In November 1872, a self-taught historian named George Smith toiled away in the archives of the British Museum sorting through fragments of clay tablets recovered from ancient Mesopotamian archeological sites in modern-day Iraq. The tablets were written in cuneiform — a language that had only recently been recovered and translated after 1,000 years of obscurity — and most of the fragments contained humdrum accounting records or opaque prophecies from palace priests.

But then Smith found something remarkable. As he translated the cuneiform word by word, a familiar story unfolded. There was a god punishing humanity with a catastrophic flood, one man who was chosen to survive using a specially constructed boat filled with animals and seeds, and after the flood, birds being released to find dry land.

This wasn’t the story of Noah and the ark, though, and this wasn’t the book of Genesis in the Hebrew Bible (known to Christians as the Old Testament). What Smith had discovered was only one chapter in a sprawling Mesopotamian tale now known as the Epic of Gilgamesh, first written in 1,800 B.C.E., around 1,000 years before the Hebrew Bible.

“The Epic of Gilgamesh is the oldest tragic epic for which we have evidence,” says Louise Pryke, an honorary research associate at the University of Sydney and author of “Gilgamesh,” a deep analysis of the text and its influences on later works, from the Bible to Homer’s “Odyssey.” “It’s something that’s come to represent ancient Mesopotamia in modern culture.”

When Smith first made the connection between the two flood stories in Gilgamesh and Genesis, legend says that he became so excited that he danced around the room removing his clothes. Smith’s discovery shook the foundations of biblical scholarship by proposing that some, if not all, of the Hebrew Bible was borrowed from neighboring civilizations.

Pryke says that while the flood narrative in Genesis is clearly inspired by the tale in Gilgamesh, the similarities and differences in the ancient accounts can teach us important things about what these two cultures valued and their cosmic worldviews.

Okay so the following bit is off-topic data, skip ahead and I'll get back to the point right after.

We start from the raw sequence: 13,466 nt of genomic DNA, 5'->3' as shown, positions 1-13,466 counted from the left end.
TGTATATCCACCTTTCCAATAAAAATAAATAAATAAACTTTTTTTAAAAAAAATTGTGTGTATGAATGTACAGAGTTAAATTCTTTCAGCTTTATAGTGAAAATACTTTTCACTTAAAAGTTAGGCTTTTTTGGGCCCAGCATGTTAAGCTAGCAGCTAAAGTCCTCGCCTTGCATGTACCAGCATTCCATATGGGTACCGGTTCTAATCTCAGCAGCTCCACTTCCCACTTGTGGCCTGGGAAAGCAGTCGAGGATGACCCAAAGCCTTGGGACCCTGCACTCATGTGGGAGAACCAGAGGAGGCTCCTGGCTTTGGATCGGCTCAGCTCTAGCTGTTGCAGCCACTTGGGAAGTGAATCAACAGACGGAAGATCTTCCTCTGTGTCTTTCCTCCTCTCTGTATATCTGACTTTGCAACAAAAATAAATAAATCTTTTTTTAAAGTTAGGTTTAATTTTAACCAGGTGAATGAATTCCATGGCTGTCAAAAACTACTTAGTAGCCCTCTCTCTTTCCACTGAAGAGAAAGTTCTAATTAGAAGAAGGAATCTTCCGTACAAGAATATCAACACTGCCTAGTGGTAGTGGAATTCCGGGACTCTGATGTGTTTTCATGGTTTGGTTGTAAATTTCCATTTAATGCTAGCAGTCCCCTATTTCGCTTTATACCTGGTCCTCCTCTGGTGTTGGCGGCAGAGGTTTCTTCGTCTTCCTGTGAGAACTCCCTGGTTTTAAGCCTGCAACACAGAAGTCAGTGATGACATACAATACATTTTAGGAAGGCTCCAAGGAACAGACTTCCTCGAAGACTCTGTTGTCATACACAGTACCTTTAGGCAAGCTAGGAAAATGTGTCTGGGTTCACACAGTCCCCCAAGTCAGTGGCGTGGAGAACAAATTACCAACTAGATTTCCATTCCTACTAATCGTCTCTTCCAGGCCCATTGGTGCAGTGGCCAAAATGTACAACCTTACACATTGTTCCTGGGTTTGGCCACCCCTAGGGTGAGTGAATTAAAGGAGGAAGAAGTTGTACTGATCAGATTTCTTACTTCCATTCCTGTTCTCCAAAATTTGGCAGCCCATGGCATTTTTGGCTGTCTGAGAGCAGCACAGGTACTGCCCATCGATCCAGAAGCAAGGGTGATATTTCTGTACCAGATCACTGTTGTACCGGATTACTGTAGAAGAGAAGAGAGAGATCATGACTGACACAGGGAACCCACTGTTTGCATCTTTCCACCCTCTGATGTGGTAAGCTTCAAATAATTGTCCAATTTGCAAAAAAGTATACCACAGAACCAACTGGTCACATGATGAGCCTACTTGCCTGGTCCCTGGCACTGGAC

“These are cultures that are in dialogue with one another and their stories are in dialogue with one another,” says Pryke.

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What’s the Epic of Gilgamesh All About?

The Epic of Gilgamesh chronicles the adventures of the semi-divine King Gilgamesh (circa 2700 B.C.E.) as he leaves his home city of Uruk to battle mythical beasts and obtain the secret to eternal life. Not only is this text one of the earliest examples of a hero’s quest, it’s the first to feature a “bromance” in the partnership of Gilgamesh and his best friend Enkidu, who sadly dies midway through the story.

The flood narrative forms the heart of Tablet XI, when Gilgamesh seeks out the only survivors of the great deluge, Utanapishtim and his wife, whom the gods granted with immortality. As Utanapishtim tells it, the chief god, Enlil, was tired of humans keeping him awake with all their noise, so he decided to destroy them (or at least “diminish” them) with a terrible flood.

Enlil forces the gods to make a pact not to tell any humans about the impending inundation, but Ea, the god of wisdom, figures out a clever workaround. He loudly tells a reed wall about Enlil’s plan, knowing that Utanapishtim is behind the wall and will overhear everything. Utanapishtim follows Ea’s instructions to build a boat of specific dimensions, load it with riches, seeds and animals of every kind, and seal it against the coming storm.